The Super Strypi carrying a UH payload broke down soon after lift off. It was the first orbital rocket launch from Hawai‘i. Photo by Liz Belfor/imagesbyliz.com

The Super Strypi broke down soon after lift off. Photo by Liz Belfor/imagesbyliz.com

The first launch in Hawai‘i of an orbital rocket, a 55-foot Super Strypi, has failed, as confirmed by the U.S. Air Force Tuesday evening.

The U.S. Navy along with U.S. Air Force’s Operationally Responsive Space Office, in partnership with Sandia National Laboratories, the University of Hawaiʻi’s Hawaiʻi Space Flight Laboratory, the Pacific Missile Range Facility and Aerojet Rocketdyne Corp. launched the first rocket from Hawaiʻi into orbital space Tuesday.

The first moments of the flight appeared to go well, but an animation of the launch vehicle derived from telemetry appeared to show it tumbling shortly after liftoff.

Onlookers at Kekaha Beach Park watch as the orbital rocket carrying a University of Hawai‘i payload is launched from PMRF Tuesday.

Onlookers at Kekaha Beach Park watch as the orbital rocket carrying a University of Hawai‘i payload is launched from PMRF Tuesday.

A video shot by a spectator near PMRF also appears to show the Super Strypi vehicle breaking up in flight shortly after lift off.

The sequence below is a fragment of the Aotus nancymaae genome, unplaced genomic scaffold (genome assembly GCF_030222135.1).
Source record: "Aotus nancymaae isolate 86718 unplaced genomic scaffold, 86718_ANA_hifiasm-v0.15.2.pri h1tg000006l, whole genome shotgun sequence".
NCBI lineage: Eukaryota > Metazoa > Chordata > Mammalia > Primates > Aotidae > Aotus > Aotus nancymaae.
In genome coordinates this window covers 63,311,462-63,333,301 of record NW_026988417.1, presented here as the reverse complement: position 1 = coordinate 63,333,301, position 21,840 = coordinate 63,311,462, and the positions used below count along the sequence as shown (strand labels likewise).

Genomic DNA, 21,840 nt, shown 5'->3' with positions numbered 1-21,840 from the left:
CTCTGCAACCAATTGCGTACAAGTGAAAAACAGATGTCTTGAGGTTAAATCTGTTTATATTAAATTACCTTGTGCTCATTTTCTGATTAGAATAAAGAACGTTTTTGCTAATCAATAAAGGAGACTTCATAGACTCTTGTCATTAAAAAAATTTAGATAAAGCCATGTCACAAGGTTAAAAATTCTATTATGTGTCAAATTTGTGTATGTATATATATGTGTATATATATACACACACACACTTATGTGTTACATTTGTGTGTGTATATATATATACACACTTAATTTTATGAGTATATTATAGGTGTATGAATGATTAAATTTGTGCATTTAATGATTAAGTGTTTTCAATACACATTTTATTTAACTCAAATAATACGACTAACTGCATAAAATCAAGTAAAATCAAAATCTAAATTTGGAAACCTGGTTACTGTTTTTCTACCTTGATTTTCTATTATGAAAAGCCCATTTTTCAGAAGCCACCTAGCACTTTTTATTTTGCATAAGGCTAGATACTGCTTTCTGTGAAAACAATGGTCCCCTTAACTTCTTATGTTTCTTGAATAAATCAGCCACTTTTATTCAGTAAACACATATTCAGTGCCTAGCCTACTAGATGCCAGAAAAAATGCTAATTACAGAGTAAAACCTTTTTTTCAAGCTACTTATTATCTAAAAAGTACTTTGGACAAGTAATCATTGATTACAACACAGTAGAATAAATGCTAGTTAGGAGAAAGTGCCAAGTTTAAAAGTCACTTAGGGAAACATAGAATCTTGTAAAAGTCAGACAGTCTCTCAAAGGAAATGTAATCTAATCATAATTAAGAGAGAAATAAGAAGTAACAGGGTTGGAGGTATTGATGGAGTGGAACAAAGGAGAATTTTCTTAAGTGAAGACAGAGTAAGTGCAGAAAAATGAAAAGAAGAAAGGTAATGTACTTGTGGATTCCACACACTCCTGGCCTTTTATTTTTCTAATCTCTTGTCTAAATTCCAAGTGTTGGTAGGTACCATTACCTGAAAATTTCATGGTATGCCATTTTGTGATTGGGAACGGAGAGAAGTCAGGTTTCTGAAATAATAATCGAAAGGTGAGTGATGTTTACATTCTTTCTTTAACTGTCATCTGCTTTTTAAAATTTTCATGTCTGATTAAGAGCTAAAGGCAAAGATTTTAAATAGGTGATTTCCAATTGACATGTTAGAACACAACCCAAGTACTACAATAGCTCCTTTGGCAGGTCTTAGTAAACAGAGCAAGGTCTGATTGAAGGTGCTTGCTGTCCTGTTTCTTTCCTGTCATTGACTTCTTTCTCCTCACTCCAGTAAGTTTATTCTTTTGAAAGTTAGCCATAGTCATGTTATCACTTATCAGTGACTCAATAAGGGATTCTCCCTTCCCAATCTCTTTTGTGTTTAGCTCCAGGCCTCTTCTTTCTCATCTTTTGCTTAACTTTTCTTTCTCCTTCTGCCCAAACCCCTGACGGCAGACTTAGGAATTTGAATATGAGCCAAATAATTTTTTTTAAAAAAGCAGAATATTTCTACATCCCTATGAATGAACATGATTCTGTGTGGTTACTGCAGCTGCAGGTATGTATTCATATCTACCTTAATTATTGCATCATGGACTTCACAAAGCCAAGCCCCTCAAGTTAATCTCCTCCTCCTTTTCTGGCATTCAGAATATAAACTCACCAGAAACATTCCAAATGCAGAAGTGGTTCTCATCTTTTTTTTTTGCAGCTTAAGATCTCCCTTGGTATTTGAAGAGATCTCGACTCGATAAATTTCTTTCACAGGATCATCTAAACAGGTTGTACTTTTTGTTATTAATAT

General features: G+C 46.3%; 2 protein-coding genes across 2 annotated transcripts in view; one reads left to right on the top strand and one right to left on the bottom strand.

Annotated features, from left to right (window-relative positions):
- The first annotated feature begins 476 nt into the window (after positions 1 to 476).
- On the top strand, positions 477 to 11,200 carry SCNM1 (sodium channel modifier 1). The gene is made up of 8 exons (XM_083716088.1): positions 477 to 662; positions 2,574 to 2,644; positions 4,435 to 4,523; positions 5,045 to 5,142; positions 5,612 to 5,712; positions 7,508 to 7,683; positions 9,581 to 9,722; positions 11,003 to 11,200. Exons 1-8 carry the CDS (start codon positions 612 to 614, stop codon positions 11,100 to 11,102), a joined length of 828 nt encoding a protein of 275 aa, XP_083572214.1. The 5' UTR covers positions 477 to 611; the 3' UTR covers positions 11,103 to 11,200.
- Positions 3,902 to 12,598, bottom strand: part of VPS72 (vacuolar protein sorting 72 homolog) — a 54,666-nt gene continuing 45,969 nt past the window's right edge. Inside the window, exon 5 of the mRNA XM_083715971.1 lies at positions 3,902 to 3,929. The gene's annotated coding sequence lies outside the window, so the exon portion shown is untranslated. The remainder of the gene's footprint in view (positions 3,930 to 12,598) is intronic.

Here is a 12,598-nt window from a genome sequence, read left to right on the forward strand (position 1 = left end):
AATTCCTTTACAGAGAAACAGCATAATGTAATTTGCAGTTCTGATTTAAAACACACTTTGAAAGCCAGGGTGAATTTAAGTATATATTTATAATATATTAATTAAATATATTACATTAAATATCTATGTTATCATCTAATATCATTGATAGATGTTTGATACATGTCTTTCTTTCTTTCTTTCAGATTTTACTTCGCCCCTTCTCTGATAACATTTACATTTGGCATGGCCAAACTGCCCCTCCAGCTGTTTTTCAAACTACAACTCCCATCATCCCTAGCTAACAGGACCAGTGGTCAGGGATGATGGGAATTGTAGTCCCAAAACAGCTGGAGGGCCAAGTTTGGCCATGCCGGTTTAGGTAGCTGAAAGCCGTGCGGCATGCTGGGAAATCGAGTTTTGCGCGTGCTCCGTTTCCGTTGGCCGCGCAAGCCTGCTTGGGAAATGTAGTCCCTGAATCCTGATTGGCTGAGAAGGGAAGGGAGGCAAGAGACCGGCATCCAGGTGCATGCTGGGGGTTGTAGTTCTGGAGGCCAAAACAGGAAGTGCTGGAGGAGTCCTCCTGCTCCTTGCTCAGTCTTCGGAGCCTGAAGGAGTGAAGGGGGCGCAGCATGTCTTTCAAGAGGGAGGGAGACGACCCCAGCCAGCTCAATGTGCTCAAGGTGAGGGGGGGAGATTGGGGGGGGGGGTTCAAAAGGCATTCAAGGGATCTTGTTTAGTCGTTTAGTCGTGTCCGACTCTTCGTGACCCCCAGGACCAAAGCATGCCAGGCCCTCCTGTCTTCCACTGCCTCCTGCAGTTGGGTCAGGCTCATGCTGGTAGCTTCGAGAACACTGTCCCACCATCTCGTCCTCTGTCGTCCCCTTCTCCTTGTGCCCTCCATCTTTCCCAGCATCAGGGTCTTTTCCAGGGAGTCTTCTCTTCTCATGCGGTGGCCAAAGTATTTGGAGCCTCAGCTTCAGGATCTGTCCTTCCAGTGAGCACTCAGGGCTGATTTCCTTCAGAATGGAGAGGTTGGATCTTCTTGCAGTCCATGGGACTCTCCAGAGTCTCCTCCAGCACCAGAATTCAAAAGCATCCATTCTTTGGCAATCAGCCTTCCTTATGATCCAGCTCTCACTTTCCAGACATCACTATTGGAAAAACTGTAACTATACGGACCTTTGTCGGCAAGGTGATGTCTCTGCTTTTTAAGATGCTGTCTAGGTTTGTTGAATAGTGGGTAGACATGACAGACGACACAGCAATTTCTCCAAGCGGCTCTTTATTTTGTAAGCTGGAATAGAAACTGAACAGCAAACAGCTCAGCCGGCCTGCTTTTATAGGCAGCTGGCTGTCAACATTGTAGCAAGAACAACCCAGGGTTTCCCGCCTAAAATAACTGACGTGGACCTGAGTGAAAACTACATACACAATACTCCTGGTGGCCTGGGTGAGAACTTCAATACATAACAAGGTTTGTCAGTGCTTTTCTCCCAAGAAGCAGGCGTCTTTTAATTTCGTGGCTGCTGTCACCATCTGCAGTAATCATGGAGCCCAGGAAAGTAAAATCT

The rocket was launched from the U.S. Navy’s PMRF at Barking Sands, Kauaʻi, through a mission known as ORS-4. The rocket was carrying a satellite designed and built by UH faculty and students. With this launch, UH became one of the only universities in the world to have both satellite fabrication capabilities and direct access to space.

The ORS-4 mission was sponsored by the Space and Missile Systems Center’s Operationally Responsive Space Office and was the first launch of the Super Strypi launch system. The mission was supposed to demonstrate a new, low-cost launch capability able to deliver 300 kilograms to Low-Earth Orbit. The rocket carried UH’s hyperspectral imager as the primary payload, along with 12 cubesats in an integrated payload sta